Idea For How Wall Street Will Morph

That Wall Street is transforming quickly goes without saying. How will it morph? Here's an idea from Barron's Michael Santoli:
The upshot is a massive capacity reduction in Wall Street. That won't matter for a while, until the business stabilizes, and returns may never get back to, say, 2006 levels. But before long, the brass at Goldman, Morgan and at a handful of smaller brokerage shops might allow themselves a smile at what the chaos has wrought.

Related to this, the wrenching markets are setting up an endgame for this phase of the hedge-fund boom, which will lead to a painful shakeout (1,000 funds closing?). It turns out -- Guess what? -- that there's not nearly enough "absolute return" to go around to drive incentive fees on a trillion bucks in assets when markets are weak. Everyone has the same software, and the easy trades get crowded an hour after they're discovered.

This will allow the largest elite hedge-fund shops to consolidate and continue morphing into fuller institutions
-- true counterweights to the Street.
How to verify such a hypothesis? Look for the professional trajectory of the biggest yesteryear names in investment banking! They either join the Blackstones of the world or go into early retirement. Indeed, can you see these guys working for/under the management of some commercial bank?

1 comment:

Anonymous said...

"The independent investment banks -- Morgan Stanley and Goldman Sachs -- can survive and they must survive," says Byron Wien, chief investment strategist at Pequot Capital Management in New York and a former Morgan Stanley strategist. "Their survival is critical to New York as a financial center and to the health of the entire financial system. The culture of an investment bank is different from that of a commercial bank. I want to see the investment-bank culture preserved."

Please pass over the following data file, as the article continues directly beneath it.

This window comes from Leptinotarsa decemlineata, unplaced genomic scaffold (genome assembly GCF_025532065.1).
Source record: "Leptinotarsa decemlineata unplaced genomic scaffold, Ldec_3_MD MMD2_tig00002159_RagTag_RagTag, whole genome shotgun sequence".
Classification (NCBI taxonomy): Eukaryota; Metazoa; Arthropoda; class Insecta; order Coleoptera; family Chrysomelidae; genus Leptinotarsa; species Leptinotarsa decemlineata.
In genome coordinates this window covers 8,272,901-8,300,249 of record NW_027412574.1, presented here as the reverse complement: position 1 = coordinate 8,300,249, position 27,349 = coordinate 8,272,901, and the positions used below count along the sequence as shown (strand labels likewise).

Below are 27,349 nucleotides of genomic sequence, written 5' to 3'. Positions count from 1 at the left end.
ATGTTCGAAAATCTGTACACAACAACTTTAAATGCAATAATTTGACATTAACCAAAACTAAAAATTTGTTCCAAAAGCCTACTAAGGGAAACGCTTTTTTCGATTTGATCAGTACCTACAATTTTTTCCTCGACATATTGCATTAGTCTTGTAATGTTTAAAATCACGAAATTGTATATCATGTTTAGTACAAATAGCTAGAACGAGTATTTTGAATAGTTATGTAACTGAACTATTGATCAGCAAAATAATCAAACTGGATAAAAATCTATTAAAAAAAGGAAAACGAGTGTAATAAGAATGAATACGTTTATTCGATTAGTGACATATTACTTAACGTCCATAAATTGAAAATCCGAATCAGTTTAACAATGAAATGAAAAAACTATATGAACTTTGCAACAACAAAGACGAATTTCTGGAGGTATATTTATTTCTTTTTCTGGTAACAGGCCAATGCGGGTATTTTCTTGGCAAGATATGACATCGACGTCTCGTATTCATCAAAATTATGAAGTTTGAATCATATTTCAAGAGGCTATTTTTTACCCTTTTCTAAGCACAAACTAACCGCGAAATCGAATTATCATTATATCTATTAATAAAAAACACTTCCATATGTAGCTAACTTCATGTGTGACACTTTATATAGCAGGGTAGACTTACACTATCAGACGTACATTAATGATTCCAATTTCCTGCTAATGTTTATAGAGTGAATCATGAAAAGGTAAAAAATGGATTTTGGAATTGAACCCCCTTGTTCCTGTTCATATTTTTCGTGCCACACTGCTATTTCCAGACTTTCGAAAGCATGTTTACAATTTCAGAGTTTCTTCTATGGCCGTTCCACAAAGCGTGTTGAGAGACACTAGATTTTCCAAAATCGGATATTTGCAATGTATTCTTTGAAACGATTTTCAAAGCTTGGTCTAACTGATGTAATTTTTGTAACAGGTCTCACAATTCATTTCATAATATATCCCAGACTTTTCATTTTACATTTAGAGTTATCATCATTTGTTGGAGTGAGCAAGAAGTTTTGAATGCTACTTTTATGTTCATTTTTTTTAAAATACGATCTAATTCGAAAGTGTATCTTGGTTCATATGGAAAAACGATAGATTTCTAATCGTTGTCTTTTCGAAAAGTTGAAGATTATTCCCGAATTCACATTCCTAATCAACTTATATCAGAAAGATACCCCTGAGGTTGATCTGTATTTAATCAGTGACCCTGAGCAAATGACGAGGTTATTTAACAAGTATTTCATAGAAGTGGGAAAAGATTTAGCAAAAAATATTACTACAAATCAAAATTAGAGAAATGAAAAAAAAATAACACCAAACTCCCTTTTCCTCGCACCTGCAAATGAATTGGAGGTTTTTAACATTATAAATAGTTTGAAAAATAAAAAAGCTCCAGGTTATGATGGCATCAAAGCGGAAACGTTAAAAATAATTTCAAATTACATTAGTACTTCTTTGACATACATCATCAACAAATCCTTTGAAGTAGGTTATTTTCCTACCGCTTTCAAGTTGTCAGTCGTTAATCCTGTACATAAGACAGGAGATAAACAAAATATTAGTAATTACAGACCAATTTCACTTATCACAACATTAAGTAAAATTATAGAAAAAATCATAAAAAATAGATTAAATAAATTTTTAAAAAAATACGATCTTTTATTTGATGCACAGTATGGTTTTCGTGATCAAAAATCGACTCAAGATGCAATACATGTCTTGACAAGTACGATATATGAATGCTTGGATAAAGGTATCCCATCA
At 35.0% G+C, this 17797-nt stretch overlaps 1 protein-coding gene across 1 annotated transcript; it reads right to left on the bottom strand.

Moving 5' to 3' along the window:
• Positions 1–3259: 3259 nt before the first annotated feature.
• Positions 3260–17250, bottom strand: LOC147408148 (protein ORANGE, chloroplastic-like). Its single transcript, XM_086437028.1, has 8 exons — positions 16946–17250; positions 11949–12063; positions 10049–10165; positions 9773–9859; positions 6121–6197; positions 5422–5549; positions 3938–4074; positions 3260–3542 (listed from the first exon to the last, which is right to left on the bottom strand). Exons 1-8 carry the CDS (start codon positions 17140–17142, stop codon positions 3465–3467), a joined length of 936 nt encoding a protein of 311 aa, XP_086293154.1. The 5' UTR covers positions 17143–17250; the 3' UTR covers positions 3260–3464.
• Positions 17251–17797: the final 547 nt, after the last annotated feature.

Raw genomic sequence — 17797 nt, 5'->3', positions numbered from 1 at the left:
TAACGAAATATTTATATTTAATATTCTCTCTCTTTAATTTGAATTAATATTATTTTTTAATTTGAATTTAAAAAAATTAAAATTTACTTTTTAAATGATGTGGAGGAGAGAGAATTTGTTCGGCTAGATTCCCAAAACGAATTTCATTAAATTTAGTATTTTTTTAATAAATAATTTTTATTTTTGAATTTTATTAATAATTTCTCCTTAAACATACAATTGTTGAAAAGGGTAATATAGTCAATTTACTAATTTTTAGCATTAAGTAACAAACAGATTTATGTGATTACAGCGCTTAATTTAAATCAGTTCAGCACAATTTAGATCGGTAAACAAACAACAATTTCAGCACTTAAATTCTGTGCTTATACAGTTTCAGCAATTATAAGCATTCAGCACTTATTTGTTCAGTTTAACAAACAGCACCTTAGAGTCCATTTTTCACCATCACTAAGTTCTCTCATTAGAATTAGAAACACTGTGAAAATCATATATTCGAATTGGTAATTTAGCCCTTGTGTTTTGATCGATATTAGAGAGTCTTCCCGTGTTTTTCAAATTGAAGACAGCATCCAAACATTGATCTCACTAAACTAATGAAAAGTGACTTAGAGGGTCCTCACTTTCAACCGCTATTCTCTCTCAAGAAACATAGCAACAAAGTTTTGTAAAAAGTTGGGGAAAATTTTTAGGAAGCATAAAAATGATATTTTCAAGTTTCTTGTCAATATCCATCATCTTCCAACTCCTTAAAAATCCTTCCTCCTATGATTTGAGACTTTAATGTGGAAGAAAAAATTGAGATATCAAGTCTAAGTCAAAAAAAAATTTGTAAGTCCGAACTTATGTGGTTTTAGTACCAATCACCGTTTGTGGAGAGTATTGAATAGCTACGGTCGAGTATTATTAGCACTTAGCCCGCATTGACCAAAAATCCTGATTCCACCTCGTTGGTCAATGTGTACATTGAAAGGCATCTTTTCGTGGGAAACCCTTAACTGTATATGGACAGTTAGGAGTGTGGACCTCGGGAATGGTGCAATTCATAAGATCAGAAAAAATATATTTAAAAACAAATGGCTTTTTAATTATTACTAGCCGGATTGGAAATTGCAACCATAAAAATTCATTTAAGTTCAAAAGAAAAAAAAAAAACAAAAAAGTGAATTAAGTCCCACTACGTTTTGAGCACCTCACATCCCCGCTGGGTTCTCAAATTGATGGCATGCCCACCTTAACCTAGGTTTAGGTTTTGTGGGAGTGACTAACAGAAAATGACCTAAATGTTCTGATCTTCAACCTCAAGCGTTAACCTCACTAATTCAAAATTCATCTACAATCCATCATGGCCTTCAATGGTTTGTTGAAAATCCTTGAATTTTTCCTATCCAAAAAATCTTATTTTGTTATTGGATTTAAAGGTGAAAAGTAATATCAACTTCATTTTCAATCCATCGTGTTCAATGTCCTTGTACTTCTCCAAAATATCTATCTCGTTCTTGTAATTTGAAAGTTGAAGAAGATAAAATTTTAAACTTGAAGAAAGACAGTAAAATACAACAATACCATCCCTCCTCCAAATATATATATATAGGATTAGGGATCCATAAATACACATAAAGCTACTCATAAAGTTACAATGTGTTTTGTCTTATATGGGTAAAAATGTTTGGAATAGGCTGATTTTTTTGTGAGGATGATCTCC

Wien notes that mergers involving investment and commercial banks generally haven't worked well, including Credit Suisse's tie-up with Donaldson Lufkin & Jenrette, and the integration of Salomon Brothers and Smith Barney into the unwieldy financial conglomerate that is Citigroup (C).

BOUTIQUE INVESTMENT BANKS like Greenhill (GHL) and Lazard (LAZ) have been in vogue lately as investors shun capital-intensive companies like Morgan Stanley in favor of pure advice givers. Shares of both companies look rich with Greenhill, at 78.25, trading for 25 times projected 2008 profits and Lazard, at 43.25, trading for 23 times estimated 2008 earnings. It's hard to square these stock prices with the sharply reduced merger and acquisition activity and overall deal flow in the market.

Moody's (MCO) share price, at 37, is half its 2007 peak, but the credit-rating company looks expensive trading for almost 20 times estimated 2008 profits. The company doesn't expect a recovery until 2009. Moody's long had a loyal investment base which viewed the company as a toll taker benefiting from higher bond issuance. With the formerly lucrative structured-products market dead, Moody's faces challenges. It and other credit-rating agencies need to restore their credibility after the mortgage meltdown.